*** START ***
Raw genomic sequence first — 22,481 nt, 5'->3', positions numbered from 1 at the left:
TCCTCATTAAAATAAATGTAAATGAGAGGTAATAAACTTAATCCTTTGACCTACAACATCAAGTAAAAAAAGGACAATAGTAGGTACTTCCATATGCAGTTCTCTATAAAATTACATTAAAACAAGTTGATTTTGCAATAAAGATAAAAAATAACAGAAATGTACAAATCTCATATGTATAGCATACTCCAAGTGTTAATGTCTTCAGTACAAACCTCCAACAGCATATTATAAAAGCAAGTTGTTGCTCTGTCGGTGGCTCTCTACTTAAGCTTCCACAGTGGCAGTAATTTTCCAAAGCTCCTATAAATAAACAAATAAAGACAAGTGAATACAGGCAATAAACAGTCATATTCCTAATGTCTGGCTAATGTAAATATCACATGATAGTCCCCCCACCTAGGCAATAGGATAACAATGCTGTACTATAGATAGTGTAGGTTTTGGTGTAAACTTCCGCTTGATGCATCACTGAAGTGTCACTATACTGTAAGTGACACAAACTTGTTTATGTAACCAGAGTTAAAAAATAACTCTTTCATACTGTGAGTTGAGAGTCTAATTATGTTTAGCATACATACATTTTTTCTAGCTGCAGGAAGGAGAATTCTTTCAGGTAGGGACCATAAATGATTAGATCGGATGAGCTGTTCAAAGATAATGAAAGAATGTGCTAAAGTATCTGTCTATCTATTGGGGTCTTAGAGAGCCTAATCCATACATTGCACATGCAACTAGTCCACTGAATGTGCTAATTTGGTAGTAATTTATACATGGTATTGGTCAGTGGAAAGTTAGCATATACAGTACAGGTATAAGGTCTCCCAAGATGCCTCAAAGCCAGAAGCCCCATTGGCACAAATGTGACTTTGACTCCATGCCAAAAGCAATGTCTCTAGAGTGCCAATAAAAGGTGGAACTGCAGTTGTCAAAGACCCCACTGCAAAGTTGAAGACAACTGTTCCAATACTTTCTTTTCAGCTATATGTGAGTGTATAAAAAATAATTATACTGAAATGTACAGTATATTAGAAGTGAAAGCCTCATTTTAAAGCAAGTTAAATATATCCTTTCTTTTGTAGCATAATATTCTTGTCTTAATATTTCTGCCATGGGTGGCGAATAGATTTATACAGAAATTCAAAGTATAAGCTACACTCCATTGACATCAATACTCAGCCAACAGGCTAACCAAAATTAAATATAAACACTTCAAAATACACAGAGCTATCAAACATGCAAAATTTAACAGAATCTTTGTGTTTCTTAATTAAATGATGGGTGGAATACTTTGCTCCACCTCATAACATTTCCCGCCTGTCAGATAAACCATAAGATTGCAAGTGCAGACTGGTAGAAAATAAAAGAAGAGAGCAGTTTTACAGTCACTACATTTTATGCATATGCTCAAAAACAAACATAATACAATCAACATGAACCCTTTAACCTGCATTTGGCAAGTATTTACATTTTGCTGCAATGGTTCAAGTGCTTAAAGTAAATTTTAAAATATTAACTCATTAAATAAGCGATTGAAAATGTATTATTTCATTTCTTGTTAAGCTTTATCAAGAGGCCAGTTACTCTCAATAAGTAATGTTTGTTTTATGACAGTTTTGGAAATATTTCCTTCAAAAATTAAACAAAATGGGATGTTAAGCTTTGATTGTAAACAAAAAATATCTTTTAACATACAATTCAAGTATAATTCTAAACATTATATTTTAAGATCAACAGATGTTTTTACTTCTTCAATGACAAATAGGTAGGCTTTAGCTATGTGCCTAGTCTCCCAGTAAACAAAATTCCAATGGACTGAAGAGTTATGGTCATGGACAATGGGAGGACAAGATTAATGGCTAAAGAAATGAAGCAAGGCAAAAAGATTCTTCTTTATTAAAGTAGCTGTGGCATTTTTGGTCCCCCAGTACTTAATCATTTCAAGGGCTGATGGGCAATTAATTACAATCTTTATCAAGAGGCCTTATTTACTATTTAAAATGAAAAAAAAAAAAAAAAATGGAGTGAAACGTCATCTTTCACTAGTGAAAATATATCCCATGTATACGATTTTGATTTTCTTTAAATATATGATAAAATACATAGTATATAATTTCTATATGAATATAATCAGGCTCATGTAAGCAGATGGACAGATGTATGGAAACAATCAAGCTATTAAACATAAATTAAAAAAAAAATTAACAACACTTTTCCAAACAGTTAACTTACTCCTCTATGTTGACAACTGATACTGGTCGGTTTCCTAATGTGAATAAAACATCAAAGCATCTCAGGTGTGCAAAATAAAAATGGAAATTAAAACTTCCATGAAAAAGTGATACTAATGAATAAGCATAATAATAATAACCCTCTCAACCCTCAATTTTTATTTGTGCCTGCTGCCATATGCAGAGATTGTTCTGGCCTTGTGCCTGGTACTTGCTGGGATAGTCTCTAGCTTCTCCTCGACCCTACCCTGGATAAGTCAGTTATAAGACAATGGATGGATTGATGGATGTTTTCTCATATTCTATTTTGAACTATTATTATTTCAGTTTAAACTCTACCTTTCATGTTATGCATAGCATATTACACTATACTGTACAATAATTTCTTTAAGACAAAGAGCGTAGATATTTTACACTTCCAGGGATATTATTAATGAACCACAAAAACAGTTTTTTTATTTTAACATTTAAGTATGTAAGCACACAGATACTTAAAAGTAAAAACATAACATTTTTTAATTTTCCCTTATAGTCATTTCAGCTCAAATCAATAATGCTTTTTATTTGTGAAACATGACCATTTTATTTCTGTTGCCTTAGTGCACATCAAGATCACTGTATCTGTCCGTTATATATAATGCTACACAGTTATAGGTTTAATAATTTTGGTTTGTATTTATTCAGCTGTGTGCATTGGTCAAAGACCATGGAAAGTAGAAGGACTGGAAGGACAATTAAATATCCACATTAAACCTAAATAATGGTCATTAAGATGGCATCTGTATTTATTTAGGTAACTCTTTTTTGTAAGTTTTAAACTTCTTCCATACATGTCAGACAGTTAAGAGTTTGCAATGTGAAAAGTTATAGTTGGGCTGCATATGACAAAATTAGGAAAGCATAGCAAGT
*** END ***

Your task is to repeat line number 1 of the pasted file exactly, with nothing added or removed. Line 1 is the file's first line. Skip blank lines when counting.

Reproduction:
Raw genomic sequence first — 22,481 nt, 5'->3', positions numbered from 1 at the left: